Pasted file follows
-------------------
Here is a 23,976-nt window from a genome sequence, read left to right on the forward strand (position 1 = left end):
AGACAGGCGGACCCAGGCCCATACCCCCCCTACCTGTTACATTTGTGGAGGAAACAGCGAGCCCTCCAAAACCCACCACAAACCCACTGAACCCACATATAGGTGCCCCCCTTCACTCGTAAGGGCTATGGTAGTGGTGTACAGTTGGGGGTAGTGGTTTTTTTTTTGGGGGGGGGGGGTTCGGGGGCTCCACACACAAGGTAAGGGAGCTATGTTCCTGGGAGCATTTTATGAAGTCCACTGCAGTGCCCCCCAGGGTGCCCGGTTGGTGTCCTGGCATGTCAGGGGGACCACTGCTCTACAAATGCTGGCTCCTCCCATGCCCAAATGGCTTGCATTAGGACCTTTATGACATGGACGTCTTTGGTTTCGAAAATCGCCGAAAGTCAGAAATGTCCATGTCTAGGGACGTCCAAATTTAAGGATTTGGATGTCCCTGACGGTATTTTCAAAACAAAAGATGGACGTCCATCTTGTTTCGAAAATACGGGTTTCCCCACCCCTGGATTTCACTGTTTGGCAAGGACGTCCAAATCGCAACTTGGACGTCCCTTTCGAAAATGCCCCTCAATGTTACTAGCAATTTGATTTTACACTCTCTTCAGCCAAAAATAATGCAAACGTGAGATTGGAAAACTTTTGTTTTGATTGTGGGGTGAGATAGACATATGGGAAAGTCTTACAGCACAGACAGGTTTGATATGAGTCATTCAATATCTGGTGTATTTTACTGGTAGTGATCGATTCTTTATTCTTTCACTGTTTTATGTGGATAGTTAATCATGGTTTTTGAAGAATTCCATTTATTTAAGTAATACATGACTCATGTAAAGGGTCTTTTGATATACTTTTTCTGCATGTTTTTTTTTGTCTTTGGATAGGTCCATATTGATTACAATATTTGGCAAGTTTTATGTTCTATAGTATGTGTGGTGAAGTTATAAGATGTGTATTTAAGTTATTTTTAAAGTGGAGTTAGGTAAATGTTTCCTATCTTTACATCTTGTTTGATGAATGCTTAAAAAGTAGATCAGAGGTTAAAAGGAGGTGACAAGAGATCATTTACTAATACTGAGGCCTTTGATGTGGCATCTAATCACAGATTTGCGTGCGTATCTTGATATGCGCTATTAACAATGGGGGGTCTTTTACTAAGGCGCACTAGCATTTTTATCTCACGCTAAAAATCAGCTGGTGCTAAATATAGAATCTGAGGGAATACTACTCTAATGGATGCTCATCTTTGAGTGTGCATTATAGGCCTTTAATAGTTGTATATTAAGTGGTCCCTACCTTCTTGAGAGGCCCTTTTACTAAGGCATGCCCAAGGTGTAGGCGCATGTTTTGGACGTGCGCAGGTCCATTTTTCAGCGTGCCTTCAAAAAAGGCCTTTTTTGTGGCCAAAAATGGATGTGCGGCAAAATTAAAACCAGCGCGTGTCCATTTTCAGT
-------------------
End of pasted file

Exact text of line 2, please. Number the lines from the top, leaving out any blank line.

AGACAGGCGGACCCAGGCCCATACCCCCCCTACCTGTTACATTTGTGGAGGAAACAGCGAGCCCTCCAAAACCCACCACAAACCCACTGAACCCACATATAGGTGCCCCCCTTCACTCGTAAGGGCTATGGTAGTGGTGTACAGTTGGGGGTAGTGGTTTTTTTTTTGGGGGGGGGGGGTTCGGGGGCTCCACACACAAGGTAAGGGAGCTATGTTCCTGGGAGCATTTTATGAAGTCCACTGCAGTGCCCCCCAGGGTGCCCGGTTGGTGTCCTGGCATGTCAGGGGGACCACTGCTCTACAAATGCTGGCTCCTCCCATGCCCAAATGGCTTGCATTAGGACCTTTATGACATGGACGTCTTTGGTTTCGAAAATCGCCGAAAGTCAGAAATGTCCATGTCTAGGGACGTCCAAATTTAAGGATTTGGATGTCCCTGACGGTATTTTCAAAACAAAAGATGGACGTCCATCTTGTTTCGAAAATACGGGTTTCCCCACCCCTGGATTTCACTGTTTGGCAAGGACGTCCAAATCGCAACTTGGACGTCCCTTTCGAAAATGCCCCTCAATGTTACTAGCAATTTGATTTTACACTCTCTTCAGCCAAAAATAATGCAAACGTGAGATTGGAAAACTTTTGTTTTGATTGTGGGGTGAGATAGACATATGGGAAAGTCTTACAGCACAGACAGGTTTGATATGAGTCATTCAATATCTGGTGTATTTTACTGGTAGTGATCGATTCTTTATTCTTTCACTGTTTTATGTGGATAGTTAATCATGGTTTTTGAAGAATTCCATTTATTTAAGTAATACATGACTCATGTAAAGGGTCTTTTGATATACTTTTTCTGCATGTTTTTTTTTGTCTTTGGATAGGTCCATATTGATTACAATATTTGGCAAGTTTTATGTTCTATAGTATGTGTGGTGAAGTTATAAGATGTGTATTTAAGTTATTTTTAAAGTGGAGTTAGGTAAATGTTTCCTATCTTTACATCTTGTTTGATGAATGCTTAAAAAGTAGATCAGAGGTTAAAAGGAGGTGACAAGAGATCATTTACTAATACTGAGGCCTTTGATGTGGCATCTAATCACAGATTTGCGTGCGTATCTTGATATGCGCTATTAACAATGGGGGGTCTTTTACTAAGGCGCACTAGCATTTTTATCTCACGCTAAAAATCAGCTGGTGCTAAATATAGAATCTGAGGGAATACTACTCTAATGGATGCTCATCTTTGAGTGTGCATTATAGGCCTTTAATAGTTGTATATTAAGTGGTCCCTACCTTCTTGAGAGGCCCTTTTACTAAGGCATGCCCAAGGTGTAGGCGCATGTTTTGGACGTGCGCAGGTCCATTTTTCAGCGTGCCTTCAAAAAAGGCCTTTTTTGTGGCCAAAAATGGATGTGCGGCAAAATTAAAACCAGCGCGTGTCCATTTTCAGT